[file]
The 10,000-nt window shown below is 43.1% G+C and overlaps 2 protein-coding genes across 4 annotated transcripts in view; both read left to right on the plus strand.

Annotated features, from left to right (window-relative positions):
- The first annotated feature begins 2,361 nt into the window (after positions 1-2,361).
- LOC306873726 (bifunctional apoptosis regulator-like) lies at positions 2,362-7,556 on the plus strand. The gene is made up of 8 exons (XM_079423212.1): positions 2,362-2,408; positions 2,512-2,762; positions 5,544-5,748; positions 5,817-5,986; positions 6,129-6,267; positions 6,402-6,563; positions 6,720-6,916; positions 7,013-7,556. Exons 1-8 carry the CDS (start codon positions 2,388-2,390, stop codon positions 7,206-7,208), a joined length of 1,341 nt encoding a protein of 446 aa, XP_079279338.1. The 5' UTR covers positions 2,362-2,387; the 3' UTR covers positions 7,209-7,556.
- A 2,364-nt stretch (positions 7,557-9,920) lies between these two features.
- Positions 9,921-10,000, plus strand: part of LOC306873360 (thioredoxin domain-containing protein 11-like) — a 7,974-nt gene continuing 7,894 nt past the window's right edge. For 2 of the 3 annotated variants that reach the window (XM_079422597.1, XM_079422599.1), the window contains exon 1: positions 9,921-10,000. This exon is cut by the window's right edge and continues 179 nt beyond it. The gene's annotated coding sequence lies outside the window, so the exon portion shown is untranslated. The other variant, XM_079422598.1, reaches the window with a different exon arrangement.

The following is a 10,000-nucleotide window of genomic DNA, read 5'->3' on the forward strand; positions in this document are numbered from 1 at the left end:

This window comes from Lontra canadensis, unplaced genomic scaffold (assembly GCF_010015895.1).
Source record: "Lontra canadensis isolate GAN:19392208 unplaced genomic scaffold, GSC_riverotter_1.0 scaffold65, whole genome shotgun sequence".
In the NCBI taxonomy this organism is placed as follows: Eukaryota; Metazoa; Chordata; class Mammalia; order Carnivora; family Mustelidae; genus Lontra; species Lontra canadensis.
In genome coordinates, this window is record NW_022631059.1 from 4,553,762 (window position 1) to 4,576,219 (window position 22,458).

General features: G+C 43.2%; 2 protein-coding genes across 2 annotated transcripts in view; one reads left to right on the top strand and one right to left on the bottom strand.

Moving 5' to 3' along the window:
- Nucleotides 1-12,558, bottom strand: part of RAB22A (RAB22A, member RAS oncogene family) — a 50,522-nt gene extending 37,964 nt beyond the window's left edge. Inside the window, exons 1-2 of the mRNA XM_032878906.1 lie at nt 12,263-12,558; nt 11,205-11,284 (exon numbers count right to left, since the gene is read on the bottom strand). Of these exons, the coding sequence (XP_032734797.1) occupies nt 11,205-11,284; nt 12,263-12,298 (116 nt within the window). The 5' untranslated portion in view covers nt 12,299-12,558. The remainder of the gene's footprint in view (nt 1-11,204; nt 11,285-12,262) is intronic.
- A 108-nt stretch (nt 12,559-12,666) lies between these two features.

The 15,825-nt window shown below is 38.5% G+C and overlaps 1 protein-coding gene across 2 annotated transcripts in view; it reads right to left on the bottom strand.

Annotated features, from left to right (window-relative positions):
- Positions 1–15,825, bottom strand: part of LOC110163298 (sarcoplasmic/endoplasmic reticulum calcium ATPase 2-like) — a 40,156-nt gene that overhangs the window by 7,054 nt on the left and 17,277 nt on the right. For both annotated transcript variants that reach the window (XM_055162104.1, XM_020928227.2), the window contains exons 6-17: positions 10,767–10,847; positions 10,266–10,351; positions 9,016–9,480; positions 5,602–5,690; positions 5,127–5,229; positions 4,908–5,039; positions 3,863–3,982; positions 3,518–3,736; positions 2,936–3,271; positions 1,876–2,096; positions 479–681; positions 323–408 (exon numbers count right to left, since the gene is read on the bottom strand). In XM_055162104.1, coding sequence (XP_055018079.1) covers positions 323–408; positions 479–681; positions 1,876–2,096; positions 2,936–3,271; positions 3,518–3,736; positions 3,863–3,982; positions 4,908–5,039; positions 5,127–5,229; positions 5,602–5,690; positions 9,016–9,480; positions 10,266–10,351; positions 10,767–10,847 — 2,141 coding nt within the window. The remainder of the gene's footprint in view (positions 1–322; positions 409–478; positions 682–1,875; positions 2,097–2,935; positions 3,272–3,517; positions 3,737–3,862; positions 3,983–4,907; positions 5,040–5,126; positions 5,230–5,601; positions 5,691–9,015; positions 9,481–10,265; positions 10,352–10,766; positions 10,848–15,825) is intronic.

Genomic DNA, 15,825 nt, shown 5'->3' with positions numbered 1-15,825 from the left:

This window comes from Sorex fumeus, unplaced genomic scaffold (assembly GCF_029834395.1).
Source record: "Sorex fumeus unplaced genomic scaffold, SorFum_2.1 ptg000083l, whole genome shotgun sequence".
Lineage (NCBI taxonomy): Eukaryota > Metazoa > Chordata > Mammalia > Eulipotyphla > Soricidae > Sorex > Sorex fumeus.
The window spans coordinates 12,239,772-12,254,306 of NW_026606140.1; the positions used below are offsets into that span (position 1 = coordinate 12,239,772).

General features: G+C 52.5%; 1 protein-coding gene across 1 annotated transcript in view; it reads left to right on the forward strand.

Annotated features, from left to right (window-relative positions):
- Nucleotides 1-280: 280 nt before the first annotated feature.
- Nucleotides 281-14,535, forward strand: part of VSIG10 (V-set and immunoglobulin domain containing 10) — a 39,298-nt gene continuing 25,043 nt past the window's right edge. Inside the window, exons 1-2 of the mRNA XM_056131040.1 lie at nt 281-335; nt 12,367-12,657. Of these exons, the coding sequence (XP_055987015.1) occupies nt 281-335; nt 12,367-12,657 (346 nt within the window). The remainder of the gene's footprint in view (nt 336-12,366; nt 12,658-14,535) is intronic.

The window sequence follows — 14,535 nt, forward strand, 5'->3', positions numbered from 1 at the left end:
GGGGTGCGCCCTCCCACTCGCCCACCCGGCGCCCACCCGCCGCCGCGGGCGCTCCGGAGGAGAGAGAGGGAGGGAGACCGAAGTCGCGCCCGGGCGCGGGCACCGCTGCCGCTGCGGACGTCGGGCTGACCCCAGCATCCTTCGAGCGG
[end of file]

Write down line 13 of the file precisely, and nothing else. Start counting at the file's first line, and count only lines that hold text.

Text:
Moving 5' to 3' along the window: